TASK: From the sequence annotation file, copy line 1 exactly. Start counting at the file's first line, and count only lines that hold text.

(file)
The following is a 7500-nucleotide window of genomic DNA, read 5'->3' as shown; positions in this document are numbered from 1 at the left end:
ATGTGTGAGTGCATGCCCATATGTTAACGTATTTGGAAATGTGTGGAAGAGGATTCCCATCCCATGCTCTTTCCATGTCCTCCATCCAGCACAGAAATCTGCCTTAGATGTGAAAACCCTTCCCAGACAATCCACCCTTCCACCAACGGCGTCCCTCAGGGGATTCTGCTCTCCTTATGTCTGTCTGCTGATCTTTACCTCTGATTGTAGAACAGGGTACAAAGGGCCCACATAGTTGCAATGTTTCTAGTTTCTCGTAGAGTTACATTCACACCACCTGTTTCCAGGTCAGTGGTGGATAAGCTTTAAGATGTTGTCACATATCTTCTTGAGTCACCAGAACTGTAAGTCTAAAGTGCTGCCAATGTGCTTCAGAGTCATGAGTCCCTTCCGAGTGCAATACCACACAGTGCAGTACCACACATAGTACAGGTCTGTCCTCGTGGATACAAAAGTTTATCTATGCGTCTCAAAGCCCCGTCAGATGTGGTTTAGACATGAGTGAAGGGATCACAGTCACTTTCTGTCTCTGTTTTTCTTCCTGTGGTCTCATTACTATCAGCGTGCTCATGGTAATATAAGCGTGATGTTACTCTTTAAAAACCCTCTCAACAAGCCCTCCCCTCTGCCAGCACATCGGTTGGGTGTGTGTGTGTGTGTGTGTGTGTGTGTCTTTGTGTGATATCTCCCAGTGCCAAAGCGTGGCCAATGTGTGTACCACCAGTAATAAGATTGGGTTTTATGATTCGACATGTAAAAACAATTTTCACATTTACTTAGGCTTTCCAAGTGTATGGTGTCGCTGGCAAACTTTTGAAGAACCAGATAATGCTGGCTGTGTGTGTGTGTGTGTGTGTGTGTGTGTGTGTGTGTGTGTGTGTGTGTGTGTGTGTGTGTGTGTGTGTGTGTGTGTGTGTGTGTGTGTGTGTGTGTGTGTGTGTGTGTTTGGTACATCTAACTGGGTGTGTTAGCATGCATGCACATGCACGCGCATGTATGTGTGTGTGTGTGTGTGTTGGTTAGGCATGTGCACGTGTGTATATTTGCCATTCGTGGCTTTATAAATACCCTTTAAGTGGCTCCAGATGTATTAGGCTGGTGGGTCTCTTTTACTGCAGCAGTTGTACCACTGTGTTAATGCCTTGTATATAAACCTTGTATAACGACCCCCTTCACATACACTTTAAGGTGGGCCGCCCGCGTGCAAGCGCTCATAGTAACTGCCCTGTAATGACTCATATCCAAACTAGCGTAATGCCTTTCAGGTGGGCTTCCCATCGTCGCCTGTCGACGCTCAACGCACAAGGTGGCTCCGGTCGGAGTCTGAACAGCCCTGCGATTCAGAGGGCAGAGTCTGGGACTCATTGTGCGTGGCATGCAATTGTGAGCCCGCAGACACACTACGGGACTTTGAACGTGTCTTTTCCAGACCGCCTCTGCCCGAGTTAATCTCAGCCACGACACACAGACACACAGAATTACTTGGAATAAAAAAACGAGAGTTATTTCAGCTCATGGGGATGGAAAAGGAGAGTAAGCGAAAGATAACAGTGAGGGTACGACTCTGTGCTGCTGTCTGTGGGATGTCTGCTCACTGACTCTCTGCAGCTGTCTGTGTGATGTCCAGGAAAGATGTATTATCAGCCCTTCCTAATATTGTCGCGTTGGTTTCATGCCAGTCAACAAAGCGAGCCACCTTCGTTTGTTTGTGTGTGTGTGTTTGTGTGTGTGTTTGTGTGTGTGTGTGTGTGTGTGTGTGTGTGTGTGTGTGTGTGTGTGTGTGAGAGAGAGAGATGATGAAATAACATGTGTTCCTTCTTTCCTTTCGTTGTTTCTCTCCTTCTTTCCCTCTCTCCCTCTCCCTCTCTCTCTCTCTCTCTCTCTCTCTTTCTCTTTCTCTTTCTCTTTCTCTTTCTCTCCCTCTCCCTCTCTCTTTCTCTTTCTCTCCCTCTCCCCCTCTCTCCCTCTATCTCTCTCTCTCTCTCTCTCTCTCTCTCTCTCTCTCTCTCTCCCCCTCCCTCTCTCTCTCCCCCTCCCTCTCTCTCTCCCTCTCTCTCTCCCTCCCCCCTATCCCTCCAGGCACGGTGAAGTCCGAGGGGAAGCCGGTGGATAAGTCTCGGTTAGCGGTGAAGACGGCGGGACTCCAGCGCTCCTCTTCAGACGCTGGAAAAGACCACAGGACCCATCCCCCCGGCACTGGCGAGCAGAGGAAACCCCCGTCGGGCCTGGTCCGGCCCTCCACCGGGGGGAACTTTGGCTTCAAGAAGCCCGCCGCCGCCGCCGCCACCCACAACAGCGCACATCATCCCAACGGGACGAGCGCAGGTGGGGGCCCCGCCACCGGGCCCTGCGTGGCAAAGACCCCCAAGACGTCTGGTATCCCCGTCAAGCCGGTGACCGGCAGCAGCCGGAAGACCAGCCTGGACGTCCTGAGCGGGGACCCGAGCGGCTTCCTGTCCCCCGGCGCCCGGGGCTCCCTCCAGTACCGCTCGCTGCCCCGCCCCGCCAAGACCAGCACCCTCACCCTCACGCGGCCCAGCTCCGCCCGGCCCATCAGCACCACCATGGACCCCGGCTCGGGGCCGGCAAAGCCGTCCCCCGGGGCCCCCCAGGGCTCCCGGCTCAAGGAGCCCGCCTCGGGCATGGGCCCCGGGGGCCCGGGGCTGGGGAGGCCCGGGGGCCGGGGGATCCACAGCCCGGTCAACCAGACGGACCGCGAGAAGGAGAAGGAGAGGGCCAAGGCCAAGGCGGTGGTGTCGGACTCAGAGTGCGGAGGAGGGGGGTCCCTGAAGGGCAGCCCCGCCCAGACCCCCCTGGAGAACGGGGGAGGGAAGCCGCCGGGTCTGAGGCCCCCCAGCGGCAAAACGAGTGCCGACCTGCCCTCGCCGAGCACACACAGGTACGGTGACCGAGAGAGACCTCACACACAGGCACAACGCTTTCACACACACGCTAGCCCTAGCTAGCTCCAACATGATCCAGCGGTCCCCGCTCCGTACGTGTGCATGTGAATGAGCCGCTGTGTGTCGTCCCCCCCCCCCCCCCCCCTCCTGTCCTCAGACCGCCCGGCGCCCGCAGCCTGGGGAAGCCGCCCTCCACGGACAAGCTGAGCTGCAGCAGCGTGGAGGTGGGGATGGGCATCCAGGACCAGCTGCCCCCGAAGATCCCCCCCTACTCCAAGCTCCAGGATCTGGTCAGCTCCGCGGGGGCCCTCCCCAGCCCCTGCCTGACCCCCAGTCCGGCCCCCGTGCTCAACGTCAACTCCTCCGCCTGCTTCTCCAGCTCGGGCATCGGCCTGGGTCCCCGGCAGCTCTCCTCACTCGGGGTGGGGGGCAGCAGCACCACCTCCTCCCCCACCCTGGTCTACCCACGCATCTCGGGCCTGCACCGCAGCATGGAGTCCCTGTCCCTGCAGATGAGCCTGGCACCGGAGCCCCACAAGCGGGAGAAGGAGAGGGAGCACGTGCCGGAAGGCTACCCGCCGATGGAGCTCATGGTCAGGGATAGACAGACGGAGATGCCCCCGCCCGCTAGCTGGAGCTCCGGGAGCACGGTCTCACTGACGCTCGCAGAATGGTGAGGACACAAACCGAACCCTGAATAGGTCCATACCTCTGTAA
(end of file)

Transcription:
The following is a 7500-nucleotide window of genomic DNA, read 5'->3' as shown; positions in this document are numbered from 1 at the left end: